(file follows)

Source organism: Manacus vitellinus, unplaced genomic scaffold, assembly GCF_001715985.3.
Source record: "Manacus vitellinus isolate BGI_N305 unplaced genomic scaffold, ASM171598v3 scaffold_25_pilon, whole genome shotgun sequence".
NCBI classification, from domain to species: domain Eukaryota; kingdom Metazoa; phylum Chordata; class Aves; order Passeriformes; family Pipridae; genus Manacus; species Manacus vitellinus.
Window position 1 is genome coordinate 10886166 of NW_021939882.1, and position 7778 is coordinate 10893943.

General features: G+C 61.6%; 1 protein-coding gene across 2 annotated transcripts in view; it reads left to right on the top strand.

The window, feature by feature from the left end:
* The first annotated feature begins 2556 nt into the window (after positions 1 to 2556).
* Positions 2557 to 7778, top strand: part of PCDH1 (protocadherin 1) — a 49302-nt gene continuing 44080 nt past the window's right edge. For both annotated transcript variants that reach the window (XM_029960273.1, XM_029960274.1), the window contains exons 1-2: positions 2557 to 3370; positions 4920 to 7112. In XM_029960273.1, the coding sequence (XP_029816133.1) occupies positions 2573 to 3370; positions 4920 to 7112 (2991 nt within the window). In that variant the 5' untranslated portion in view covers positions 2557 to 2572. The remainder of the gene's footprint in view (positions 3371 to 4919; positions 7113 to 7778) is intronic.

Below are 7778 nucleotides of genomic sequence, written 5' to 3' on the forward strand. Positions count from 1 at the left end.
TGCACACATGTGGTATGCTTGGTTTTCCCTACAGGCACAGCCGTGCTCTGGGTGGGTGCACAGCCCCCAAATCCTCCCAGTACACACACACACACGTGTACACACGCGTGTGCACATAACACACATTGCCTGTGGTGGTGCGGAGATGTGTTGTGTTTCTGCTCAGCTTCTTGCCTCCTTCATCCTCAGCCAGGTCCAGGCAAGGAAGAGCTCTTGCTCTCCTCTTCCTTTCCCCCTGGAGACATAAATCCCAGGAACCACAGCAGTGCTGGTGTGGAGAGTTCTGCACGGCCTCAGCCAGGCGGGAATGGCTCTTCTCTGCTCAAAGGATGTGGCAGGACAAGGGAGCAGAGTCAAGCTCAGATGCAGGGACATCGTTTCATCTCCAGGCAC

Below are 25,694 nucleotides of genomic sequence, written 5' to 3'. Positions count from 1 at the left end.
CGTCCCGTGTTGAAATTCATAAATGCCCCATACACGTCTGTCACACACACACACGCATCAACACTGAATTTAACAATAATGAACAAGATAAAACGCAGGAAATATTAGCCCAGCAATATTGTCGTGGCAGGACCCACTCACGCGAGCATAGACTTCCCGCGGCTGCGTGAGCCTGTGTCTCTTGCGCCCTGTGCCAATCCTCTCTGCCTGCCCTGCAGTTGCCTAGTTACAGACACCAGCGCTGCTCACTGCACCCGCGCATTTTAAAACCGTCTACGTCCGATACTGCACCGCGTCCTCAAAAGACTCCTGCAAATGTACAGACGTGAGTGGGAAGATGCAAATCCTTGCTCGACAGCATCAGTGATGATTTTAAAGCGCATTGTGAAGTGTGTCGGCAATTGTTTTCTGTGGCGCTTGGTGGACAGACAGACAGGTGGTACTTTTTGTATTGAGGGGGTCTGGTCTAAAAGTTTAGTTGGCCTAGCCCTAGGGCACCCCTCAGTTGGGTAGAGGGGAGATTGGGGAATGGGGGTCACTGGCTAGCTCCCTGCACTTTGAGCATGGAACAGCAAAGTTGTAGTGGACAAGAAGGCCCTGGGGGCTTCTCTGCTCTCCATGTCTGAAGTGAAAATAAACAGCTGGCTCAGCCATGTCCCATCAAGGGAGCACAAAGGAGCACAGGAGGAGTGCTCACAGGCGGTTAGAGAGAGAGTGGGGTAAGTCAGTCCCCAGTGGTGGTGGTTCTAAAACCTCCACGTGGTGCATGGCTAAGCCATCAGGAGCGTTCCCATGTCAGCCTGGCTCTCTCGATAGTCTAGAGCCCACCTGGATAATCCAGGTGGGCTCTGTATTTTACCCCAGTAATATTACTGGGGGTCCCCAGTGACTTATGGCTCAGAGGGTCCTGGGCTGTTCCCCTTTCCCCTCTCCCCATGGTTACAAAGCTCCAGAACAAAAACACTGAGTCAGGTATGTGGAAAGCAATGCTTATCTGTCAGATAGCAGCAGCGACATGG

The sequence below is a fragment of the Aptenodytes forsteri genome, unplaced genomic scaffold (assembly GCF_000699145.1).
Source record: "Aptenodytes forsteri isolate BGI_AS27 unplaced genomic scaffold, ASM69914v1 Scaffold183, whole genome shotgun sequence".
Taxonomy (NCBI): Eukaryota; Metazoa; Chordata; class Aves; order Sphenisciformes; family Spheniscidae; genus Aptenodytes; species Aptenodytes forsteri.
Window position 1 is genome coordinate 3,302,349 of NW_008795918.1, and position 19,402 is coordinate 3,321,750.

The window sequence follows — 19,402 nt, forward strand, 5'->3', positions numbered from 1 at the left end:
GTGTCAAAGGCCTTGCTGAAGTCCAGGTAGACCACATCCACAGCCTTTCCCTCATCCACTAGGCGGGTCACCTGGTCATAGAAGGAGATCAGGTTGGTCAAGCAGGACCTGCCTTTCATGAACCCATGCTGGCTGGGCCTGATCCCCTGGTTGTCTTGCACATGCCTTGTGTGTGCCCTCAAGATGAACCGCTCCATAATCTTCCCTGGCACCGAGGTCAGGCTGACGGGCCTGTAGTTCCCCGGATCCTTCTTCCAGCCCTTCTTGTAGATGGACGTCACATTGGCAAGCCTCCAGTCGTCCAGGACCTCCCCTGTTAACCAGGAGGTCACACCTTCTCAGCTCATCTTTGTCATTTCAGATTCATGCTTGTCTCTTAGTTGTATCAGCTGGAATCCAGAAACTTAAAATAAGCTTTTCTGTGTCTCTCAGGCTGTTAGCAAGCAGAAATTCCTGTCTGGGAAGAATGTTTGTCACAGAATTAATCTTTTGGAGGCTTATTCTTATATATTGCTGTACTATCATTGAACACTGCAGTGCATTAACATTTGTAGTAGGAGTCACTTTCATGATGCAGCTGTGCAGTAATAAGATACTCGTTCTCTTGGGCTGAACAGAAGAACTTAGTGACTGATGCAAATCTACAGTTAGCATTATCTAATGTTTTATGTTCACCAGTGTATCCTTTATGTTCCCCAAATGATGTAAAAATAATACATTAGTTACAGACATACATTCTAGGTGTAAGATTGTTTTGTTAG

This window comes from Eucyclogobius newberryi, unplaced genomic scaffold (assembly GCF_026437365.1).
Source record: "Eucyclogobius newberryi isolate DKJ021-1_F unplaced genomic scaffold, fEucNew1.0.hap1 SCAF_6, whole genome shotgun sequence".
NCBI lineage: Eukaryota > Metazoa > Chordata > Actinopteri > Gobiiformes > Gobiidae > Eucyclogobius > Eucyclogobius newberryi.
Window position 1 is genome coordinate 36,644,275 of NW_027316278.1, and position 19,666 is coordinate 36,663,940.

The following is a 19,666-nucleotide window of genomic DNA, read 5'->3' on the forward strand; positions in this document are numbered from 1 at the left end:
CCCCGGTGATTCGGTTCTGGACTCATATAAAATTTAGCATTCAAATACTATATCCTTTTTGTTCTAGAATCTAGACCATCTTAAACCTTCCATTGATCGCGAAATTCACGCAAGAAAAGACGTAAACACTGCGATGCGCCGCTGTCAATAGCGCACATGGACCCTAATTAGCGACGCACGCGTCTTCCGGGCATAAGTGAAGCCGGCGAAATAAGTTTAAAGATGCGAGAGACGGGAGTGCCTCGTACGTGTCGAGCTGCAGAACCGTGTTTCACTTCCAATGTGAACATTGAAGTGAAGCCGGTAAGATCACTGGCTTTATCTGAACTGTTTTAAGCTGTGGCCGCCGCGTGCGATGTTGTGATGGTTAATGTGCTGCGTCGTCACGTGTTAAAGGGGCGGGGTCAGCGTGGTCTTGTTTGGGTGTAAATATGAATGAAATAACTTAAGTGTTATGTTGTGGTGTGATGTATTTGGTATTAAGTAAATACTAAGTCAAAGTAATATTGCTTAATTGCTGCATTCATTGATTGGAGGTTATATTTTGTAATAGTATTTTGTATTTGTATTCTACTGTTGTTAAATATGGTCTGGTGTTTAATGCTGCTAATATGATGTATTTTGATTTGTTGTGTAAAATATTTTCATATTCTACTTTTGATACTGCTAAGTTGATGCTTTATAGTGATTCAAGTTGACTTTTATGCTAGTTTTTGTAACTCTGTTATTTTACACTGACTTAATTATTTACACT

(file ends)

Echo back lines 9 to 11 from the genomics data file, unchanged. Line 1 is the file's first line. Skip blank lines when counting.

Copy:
Below are 7778 nucleotides of genomic sequence, written 5' to 3' on the forward strand. Positions count from 1 at the left end.
TGCACACATGTGGTATGCTTGGTTTTCCCTACAGGCACAGCCGTGCTCTGGGTGGGTGCACAGCCCCCAAATCCTCCCAGTACACACACACACACGTGTACACACGCGTGTGCACATAACACACATTGCCTGTGGTGGTGCGGAGATGTGTTGTGTTTCTGCTCAGCTTCTTGCCTCCTTCATCCTCAGCCAGGTCCAGGCAAGGAAGAGCTCTTGCTCTCCTCTTCCTTTCCCCCTGGAGACATAAATCCCAGGAACCACAGCAGTGCTGGTGTGGAGAGTTCTGCACGGCCTCAGCCAGGCGGGAATGGCTCTTCTCTGCTCAAAGGATGTGGCAGGACAAGGGAGCAGAGTCAAGCTCAGATGCAGGGACATCGTTTCATCTCCAGGCAC

Below are 25,694 nucleotides of genomic sequence, written 5' to 3'. Positions count from 1 at the left end.